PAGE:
Connect to share and comment

The big picture view of an ever-changing global economy.

Macro chatter: US considers issuing floating rate debt

Around the world today in business and economics. Need to know, want to know, and strange but true.
AutosalesEnlarge
Hyundai vehicles are parked on the sales lot at Rick Case Plantation Hyundai on April 3, 2012 in Plantation, Florida. (Joe Raedle/Getty Images)

Need to know:
While many Americans are trying to lock-in near record low interest rates, the US government is considering financing itself with floating-rate debt, the Wall Street Journal reported.

The rate of interest paid to investors would vary instead of being fixed as it now is. The change would mean fewer potentially stressful auctions for the US Treasury but could bring higher borrowing costs as interest rates rise.

The WSJ said the government may not be as susceptible to rate spikes as it may initially seem because the notes would mature within a maximum two years.

The U.K. and Italy already sell floating-rate government debt.

Want to know:
Unemployment around the world is expected to reach 212 million this year, and government budget cuts have only worsened the world’s labor situation, according to the latest report from the UN's International Labor Organization.

The ILO said fiscal austerity hasn’t been able to keep unemployment from rising to “alarming” levels and has choked off access to money small businesses need to expand and hire new workers.

The report is a little more meaningful after Monday’s news that Spain slid into a double-dip recession and ahead of anti-austerity protests and elections scheduled across Europe this week.

Dull but important:
It’s another busy day for Fed watchers looking for clues on interest rates and the potential for more central bank bond buying. Five Federal Reserve policymakers are scheduled to speak today, and if Monday was any guide it could get interesting.

The Fed’s split as to exactly when it needs to raise interest rates, and there’s still talk of the potential for more quantitative easing.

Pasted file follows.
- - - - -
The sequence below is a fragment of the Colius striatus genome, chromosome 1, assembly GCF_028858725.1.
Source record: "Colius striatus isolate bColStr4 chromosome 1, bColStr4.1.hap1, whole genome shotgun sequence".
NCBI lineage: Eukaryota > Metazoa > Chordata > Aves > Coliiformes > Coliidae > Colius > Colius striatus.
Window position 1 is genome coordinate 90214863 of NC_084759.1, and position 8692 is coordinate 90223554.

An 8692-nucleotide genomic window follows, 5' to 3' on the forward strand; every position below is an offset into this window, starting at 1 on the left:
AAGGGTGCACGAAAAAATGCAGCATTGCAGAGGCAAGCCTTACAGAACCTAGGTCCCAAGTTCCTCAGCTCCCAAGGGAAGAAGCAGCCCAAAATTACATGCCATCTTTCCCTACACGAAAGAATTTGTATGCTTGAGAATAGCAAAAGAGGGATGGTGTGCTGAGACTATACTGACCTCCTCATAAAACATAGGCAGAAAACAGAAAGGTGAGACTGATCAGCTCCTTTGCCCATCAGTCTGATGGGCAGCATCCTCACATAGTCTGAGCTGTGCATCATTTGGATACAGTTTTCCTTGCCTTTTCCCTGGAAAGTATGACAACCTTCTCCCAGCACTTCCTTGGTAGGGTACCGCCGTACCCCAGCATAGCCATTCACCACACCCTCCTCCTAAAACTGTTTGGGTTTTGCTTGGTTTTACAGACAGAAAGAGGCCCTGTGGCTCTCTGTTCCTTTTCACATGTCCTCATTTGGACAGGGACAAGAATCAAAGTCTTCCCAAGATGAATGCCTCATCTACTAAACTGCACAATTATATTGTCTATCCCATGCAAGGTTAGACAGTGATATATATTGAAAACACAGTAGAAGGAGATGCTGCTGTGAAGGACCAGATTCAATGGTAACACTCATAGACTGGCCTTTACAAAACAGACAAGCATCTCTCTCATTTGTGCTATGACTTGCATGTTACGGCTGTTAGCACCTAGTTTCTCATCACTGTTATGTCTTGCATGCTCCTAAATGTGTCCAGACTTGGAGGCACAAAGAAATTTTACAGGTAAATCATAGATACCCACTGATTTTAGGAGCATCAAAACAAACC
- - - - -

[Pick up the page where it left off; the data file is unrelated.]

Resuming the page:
Dallas Fed President Richard Fisher put his foot down about that on Monday, saying doing more to stimulate US economic growth would be like giving Congress cookies despite their fiscal malfeasance.

"We have children in Congress," Reuters quoted him as saying. "They need to be disciplined.

Just because:
Expect more stellar reports from automakers about April sales this afternoon.

Chrysler already said this morning that its sales were up 20 percent in April. That's the best April sales figure for the company in four years. 

US auto sales have been making a comeback, and particularly strong sales in March got people’s hopes up. The March data topped off the best quarter for automakers in the US in years and made some people speculate automakers would have to boost production to meet demand.

That’s ringing true for at least Hyundai so far, which said it would hire nearly 900 people to help it make more cars at its Alabama assembly plant.

Strange but true:
"Crocodile Dundee" a.k.a. Paul Hogan has finally agreed to settle up with the Australian Taxation Office which was after he and a collaborator for more than $150 million in unpaid taxes.

As a result of the settlement, Hogan will finally be able to leave Australia again. He had been banned from traveling outside of Australia since 2010 because of the unpaid bill.

Of course, Crocodile Dundee did fight back. He referred to Australian tax officials as “A-holes” in a recent Sydney radio interview.  

http://www.globalpost.com/dispatches/globalpost-blogs/macro/macro-chatter0501

.

Featured Slideshow

Women in combat, at home and abroad (PHOTOS)

On the news that Defense Secretary Leon Panetta's lifted the military ban on women in combat, GlobalPost took a look at women's wartime roles around the world.